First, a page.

The first questions addressed to Williams were over the lack of notice. “While their taxable assessment is ‘frozen,'” the group wrote in a Facebook post, “seniors have a right to know if the appraised value has changed, especially in light of the huge 2020 value increases.”
Although homeowners with an age freeze are not affected by the increase, their heirs will be. The assessor’s records are linked the state’s Department of Vital Records so that the age freeze is lifted when the homeowner dies, Williams said.
Williams confirmed that the seniors with property tax freezes do not receive notices. Asked whether they have a right to appeal if they believe an assessment is in error or excessive, he said they do but the age freeze is suspended during the appeal process.
The group had success with the second concern, for new age-freeze applicants. No publicly provided information gives a date for freezing the 2019 assessment. It’s not in the notice mailed to property owners or on the assessor’s website.
In July, many new age-freeze applicants were told by Assessor’s Office staff members they could only apply at the 2020 rate; the 2019 rate ended once notices went out, they said.
Asked about this in a followup to the July meeting, Williams stated: “Anyone who becomes 65 years of age on or before Dec. 31 can apply for an age freeze before Aug. 1, 2019, or close of our tax year Aug. 15 each year. They will have their 2019 assessment frozen, if they meet the income criteria and their property is assessed at its fair market value.”
The FTNA then put out a call to action for Aug. 12 to get the deadline extended for seniors applying for a freeze at the 2019 level and to encourage more property owners to appeal their assessments.
Fox 8 News reported on the call to action at the Park Island Brew Cafe on Gentilly Boulevard, and during a followup interview with reporter Amanda Roberts, Williams said property owners who are 65 or older now have until Aug. 22 to freeze their property tax rates at the 2019 levels.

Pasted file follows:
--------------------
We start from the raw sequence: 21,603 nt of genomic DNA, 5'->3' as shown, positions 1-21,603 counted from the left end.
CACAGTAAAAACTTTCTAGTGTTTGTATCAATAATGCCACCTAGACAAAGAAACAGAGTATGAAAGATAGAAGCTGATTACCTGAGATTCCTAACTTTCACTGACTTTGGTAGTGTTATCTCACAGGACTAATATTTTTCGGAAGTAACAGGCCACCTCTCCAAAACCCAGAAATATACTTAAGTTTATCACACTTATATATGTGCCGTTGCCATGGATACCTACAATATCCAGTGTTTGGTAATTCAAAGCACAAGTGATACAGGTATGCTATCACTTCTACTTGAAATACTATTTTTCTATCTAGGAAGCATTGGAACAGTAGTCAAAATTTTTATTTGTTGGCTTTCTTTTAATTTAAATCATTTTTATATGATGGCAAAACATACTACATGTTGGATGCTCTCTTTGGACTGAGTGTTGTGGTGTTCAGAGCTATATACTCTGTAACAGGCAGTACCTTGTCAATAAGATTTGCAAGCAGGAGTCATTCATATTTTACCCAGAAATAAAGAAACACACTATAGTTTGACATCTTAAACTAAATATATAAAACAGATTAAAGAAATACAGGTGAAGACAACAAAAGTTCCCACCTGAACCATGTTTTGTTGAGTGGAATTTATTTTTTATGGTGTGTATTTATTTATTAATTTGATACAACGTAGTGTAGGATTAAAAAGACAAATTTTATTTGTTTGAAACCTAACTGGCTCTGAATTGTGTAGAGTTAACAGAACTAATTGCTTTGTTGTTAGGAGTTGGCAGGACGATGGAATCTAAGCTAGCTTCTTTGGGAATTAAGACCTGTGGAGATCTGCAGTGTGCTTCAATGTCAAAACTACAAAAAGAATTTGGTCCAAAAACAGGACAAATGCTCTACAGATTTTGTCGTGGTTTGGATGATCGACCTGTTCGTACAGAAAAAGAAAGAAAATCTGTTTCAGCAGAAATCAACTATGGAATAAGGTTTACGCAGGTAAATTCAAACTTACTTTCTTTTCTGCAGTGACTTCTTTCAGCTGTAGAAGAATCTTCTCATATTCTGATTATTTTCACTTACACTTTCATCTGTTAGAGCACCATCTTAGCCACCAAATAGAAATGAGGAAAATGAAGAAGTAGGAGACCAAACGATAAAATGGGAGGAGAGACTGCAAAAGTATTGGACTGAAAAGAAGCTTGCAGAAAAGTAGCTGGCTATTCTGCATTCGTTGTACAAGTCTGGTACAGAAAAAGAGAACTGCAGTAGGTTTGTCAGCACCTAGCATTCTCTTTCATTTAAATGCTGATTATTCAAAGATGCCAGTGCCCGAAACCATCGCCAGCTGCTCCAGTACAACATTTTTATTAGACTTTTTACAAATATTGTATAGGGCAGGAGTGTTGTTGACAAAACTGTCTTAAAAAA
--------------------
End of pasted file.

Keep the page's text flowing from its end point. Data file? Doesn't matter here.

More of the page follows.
Multiple phone and email attempts to confirm the cutoff date with the assessor were unsuccessful.
The Fairgrounds Triangle Neighborhood Association is continuing its efforts to help homeowners affected by new assessments with petitions and workshops for property owners filing appeals.
Clevenger said she has been working nonstop on this issue not only because of its effect on homeowners and renters (as landlords pass on the cost-of-living increase), but because it is likely to erode the very culture that attracts tourists and new residents to the city. Musicians, social aid and pleasure club members, Mardi Gras Indians, for example, won’t be able to practice their craft or could be forced out of the city altogether.
“This is a pivotal moment in our city,” Clevenger said. “If we don’t fix this, we are going to lose the core of what makes New Orleans great. And that’s huge.”
The next FTNA appeal workshop is Friday, Aug. 16, at Corpus Christi Community Center, 2022 St. Bernard Ave., from 3 to 8 p.m. See the Facebook event page for more information, including what to bring to the workshop. An RSVP to the Facebook page is requested. Volunteers are needed.
This report was edited after posting to clarify the purpose of the Aug. 12 call to action and to add the Facebook event page.